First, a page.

Homeschool Tidbits: What to Do Instead of Book Reports

March 3, 2023

Welcome to Build Your Library’s “Homeschool Tidbits: Episode 44 – What to Do Instead of Book Reports”. In this weekly video series, I will delve briefly into a topic related to homeschooling and will share some of my knowledge and expertise as a long-time homeschooling mother of 4 children. Three of whom have graduated high school and one who is a college graduate!

Do you remember back when you were in school and book reports were a thing? Maybe you had to write them once a week, or once a month. Maybe the books were chosen for you or you were allowed to read whatever you wanted. It was a pretty basic format, but no doubt got rather repetitive. You basically just answered a few basic questions – what was the story about? What did you like about it? What didn’t you like?

I don’t know about you, but I despised writing book reports. I love to read, but I didn’t like when teachers turned it into work. Just let me read a story and enjoy it! Having to write a paper every time I read something really sucked the joy out of it.

If you are new to homeschooling, or maybe even if you’ve been at it for a while, you might be wondering when you should start assigning book reports to your kids? Well, I’m here to tell you that that time is never. Don’t do it. Talk about the book together, and have rich discussions, absolutely. But don’t turn it into a tedious assignment that will remove all of the joy out of reading for your children.

Alternative Prompts

However, I know that sometimes we do want to do more with a story. Or maybe you need to have work samples to include in a portfolio. So if that is the case, I’m going to share 20 alternatives to book reports you should do instead.

1. Imagine this book was going to be adapted into a movie and design a movie poster including who you would cast in the movie.
2. Make a music playlist to accompany the book. Include songs that you feel are inspired by the main characters.
3. Write an email to the author of the book telling them what you loved about their story (you don’t have to actually send it).
4. Illustrate a favorite scene from the story.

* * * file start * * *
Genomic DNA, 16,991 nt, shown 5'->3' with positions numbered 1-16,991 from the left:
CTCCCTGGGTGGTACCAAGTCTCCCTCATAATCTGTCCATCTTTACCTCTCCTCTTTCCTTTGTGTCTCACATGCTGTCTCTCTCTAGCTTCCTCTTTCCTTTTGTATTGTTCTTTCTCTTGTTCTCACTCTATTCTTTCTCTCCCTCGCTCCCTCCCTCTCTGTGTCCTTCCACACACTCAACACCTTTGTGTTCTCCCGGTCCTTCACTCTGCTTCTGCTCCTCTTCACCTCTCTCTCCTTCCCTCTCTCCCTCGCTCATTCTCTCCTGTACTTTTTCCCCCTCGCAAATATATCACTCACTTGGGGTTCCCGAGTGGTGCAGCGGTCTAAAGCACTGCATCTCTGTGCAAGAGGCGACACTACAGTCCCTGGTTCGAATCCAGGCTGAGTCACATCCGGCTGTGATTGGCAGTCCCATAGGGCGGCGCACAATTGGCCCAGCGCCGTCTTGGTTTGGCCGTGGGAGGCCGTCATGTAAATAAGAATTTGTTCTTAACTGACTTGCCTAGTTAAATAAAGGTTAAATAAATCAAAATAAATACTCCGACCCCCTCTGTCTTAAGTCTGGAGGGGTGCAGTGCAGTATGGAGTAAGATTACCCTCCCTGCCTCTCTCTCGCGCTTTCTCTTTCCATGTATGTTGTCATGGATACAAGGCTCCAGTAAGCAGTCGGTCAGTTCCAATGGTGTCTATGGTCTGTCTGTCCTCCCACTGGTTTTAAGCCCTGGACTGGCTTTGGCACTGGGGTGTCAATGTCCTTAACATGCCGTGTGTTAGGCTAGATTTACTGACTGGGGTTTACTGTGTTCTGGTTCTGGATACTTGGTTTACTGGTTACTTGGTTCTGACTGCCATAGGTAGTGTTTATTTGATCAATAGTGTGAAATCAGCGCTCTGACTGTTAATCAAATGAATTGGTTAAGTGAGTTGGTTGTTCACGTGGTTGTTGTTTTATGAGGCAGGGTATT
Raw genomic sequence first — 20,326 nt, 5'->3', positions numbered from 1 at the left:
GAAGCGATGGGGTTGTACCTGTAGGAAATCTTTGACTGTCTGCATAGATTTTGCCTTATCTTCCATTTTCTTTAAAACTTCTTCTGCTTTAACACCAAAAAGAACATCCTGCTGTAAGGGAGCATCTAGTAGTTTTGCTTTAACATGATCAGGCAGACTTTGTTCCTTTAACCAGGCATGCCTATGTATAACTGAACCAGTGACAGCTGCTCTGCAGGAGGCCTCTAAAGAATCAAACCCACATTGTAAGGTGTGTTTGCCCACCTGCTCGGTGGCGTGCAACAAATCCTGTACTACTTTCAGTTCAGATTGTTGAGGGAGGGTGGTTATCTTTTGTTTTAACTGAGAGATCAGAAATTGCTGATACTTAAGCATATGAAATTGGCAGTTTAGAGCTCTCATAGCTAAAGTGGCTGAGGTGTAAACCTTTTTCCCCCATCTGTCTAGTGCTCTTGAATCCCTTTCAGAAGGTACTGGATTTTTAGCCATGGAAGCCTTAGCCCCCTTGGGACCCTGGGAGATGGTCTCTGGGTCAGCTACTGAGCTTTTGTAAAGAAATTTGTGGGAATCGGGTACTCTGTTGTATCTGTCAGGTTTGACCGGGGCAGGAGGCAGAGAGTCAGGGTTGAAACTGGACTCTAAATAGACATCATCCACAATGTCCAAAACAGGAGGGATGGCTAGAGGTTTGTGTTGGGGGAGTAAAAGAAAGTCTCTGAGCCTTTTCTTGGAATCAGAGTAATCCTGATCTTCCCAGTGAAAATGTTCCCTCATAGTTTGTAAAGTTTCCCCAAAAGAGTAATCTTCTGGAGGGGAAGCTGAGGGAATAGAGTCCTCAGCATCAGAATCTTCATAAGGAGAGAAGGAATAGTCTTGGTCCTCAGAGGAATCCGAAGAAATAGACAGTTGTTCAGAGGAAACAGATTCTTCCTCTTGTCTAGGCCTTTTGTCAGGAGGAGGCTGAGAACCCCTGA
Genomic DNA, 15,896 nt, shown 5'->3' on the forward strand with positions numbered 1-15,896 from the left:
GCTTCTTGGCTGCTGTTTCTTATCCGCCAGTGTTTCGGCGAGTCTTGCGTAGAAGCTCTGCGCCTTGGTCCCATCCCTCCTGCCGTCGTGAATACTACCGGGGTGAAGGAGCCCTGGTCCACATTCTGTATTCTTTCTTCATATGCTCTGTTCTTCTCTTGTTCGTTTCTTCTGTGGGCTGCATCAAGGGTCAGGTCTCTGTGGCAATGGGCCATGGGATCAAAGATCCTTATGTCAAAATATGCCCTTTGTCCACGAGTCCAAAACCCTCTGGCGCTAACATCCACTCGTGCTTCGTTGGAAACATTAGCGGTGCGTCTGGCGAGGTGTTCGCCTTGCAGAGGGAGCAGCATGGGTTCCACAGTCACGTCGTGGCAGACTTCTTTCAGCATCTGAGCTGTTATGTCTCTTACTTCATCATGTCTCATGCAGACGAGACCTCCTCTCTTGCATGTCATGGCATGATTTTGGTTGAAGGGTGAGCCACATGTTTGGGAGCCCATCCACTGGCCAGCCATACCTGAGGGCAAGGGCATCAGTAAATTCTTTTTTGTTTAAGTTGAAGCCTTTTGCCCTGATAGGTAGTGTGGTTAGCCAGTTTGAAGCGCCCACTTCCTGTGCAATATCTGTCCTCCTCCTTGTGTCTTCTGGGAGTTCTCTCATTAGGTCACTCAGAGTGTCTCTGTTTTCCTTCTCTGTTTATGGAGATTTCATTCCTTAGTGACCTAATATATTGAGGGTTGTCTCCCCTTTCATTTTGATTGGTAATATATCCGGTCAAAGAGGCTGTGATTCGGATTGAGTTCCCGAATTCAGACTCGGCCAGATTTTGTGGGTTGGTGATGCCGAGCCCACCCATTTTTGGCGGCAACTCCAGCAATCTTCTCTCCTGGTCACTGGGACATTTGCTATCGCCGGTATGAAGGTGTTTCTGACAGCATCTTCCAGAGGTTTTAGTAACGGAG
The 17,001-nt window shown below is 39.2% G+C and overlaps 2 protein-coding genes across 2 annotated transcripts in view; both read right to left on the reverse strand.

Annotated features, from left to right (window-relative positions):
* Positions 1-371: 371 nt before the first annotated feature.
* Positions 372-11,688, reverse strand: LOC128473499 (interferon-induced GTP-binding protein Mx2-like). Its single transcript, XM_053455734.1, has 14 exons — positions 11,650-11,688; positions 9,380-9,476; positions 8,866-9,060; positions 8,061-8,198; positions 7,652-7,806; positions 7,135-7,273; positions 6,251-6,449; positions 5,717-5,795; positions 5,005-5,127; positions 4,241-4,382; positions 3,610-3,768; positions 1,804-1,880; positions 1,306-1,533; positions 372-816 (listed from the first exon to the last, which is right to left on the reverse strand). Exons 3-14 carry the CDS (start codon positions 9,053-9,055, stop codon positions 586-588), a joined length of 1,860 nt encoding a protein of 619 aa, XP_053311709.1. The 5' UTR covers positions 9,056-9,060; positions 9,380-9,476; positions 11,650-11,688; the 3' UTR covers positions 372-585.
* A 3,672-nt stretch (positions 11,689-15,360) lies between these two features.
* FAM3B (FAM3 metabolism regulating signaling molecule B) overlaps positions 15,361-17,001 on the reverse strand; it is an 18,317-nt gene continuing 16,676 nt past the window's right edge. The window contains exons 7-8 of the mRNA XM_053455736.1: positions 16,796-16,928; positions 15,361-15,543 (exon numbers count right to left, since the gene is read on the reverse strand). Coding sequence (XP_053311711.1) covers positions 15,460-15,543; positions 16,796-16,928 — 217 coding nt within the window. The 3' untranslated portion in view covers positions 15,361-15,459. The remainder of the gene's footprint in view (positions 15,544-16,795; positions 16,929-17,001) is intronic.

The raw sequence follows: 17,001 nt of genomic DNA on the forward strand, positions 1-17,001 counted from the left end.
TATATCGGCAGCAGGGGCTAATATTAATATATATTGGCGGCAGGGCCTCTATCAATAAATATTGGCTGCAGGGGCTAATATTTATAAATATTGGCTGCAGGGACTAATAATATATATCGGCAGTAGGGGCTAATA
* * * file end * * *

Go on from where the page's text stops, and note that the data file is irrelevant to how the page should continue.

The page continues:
5. Write a chapter from a different character’s perspective.
6. Create a new dust jacket for the book – they need to design the cover art, write a short synopsis of the story, and include a brief biography of the author. They can even add their own blurb!
7. Design a board or card game based on the book.
8. Film a video review!
9. Create a graphic novel or comic strip of a favorite scene or chapter.
10. Design a bookmark with a favorite quote from the book on one side and an illustration on the other.
11. Keep a fun reading journal that you both add to as you read together. This makes it more like a book club project than a school assignment!
12. Write a poem inspired by the book.
13. Write a journal entry in the voice of your favorite character – choose a favorite scene and have them write their thoughts about what happened!
14. Interview a character. Write out a list of questions about their motivations, their choices, and what they plan to do next. Then they must answer in the voice of that character!
15. Act out a scene using items from around the house as props.
16. Create a memory box and include things that remind you of the story.
17. Write a quiz based on the book for a parent or sibling to take.
18. Play story charades and act out characters and scenes from the story.
19. Build a scene in Minecraft.
20. Write a biography about a favorite character.

Pick 1 activity, or pick 3 depending on how much work is involved in the project. All of these activities adhere to the intent of traditional book reports, such as proving the reader was paying attention to details, understood what was happening, and is able to provide a summary of various ideas presented, etc. But part of homeschooling is giving our children the opportunity to cultivate a love of learning. By giving them non-standard options to explore the books they read in creative ways, we will keep them from becoming bored and uninspired by cookie-cutter book reports.

Tell me in the comments below, what is a fun way you respond to literature in your homeschool!

Coming up next…

I hope you found this Tidbit helpful! Come back next week for more homeschooling inspiration!

Until then, happy reading!

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Emily Cook is the author and creator of the secular homeschool curriculum Build Your Library, a literature-based K-12 program infused with the teachings of Charlotte Mason. She writes full-year lesson plans as well as shorter topical unit studies. Emily has been homeschooling her four children in Southern NH for 21 years. She is passionate about reading aloud to children of all ages and loves to share her love of literature with others. She and her family also make incredibly dorky videos about homeschooling, books, and more on Youtube at ARRRGH! Schooling. You can follow her on Facebook, Twitter, and Pinterest. You can also check out her author page on Amazon.

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Have you been looking for a literature based homeschool curriculum that is secular? How about a way to incorporate narration, copywork, dictation and memory work into your child’s education? Or art study that ties into history?

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